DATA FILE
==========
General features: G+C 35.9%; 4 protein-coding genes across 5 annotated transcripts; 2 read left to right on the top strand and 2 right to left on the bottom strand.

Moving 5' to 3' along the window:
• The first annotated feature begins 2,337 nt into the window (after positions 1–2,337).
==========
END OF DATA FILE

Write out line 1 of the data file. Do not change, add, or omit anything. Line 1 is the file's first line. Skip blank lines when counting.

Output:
General features: G+C 35.9%; 4 protein-coding genes across 5 annotated transcripts; 2 read left to right on the top strand and 2 right to left on the bottom strand.